Historical tales are the most abundant and the sources most used to reconstruct the history of the kingdoms of the area between the Great Lakes. This is especially true for the history of the Nyiginya kingdom in Rwanda, where such tales, preserved at the court as well as by local people on the hills, are even more abundant than anywhere else. It is not surprising then that they form the bedrock on which authors have built their reconstructions on the history of that kingdom. Yet little attention has been paid to a general critical examination of these tales. Here, and elsewhere in the region, their contents have generally been accepted as credible, after the arbitrary erasure of all references to passages judged to refer to miracles, after the arbitrary dismissal of the bits and the variants that do not conform to one's preferred version, and after either the exclusion of local “provincial” narratives, or as happened after 1960, the exclusion of all those that stemmed from the court. Such practices will simply not do.
Because these tales form the bedrock of the history of the kingdom the Institute for Scientific Research in Central Africa (IRSAC) under my direction instituted a large collection of such sources between 1958 and 1962, and made them available in the original and in translation first in depots at Butare and Tervuren and later in 1973 on microfilm. Surprisingly enough, this collection as well as even major editions of other sources, have been completely ignored by most scholars working after 1960.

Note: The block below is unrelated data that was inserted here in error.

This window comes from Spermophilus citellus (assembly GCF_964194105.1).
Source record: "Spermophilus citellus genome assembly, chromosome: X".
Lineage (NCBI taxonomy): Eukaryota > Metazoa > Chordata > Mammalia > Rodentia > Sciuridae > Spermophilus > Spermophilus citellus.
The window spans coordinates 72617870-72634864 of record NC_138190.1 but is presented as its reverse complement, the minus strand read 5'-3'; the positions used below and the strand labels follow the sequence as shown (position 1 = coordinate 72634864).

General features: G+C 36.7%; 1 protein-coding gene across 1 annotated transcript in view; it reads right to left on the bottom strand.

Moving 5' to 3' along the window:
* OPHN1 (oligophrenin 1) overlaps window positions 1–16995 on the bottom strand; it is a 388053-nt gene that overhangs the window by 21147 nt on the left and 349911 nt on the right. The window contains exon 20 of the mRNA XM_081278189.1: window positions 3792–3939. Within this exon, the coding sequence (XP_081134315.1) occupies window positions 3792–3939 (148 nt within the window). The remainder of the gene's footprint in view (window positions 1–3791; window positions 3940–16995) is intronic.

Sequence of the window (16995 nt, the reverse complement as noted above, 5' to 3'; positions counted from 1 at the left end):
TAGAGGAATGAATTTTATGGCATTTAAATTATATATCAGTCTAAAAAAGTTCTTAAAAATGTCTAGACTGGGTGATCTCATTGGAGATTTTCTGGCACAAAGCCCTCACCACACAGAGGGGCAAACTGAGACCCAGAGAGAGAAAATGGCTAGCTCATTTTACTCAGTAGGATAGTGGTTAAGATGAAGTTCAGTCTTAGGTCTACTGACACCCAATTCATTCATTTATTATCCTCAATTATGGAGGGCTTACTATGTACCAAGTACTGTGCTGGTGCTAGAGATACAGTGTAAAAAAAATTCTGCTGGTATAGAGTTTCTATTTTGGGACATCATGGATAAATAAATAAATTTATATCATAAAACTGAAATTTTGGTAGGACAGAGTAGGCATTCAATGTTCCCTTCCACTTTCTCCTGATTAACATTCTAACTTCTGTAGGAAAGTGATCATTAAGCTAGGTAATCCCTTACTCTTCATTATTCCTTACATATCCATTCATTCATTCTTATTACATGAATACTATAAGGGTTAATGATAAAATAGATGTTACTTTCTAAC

The later precolonial history of a vast area in west central Africa between the Kwango and the Lubilash rivers starts with—and is dated by—the tradition of exodus of Kinguri and his companions from the heartland of the Lunda commonwealth. For the last two decades, however, several scholars have claimed that this tradition is merely a later addition to the older body of the traditions told by a dozen or so different peoples in west central Africa. Yet so far no one has examined where and when and how the Kinguri exodus tradition could have grafted itself onto the traditions of so many peoples over such a vast area. If true, this claim also requires a radical revision of the accepted history of western Lunda expansion. To examine the claim and its consequences is the aim of this article, which begins with the earliest written report of the Kinguri's exodus story.
From time to time one encounters a situation where a wisp of a source yields evidence of momentous consequence for the understanding of a whole society in the past. Such a situation raises the question of how much evidentiary weight a slender source can credibly bear, for when the evidence is so slender or tenuous, the slightest misunderstanding or misinterpretation can lead to hugely magnified errors in historical reconstruction. At the same time, the more slender the evidence, the more tempted researchers will be to interpret it according to their own a priori vision of the past in question. This is a genuine problem which can only be overcome by finding more relevant evidence.
Such situations naturally crop up wherever sources (written or otherwise) are very rare, so that every scrap of evidence must be scrutinized and exploited with the greatest care and to its fullest extent, a common circumstance in African history in relation to written documents before ca. A.D. 1450 and documents at all times about topics such as, for instance, women's history or specific techniques of agriculture that were normally not recorded. The situation then, while unusual, is frequent enough to warrant a more detailed discussion of one such instance to illustrate what the problem is and how it can be tackled. This illustration will be the case of oratoi, a single word in the Periplus Maris Erythraei.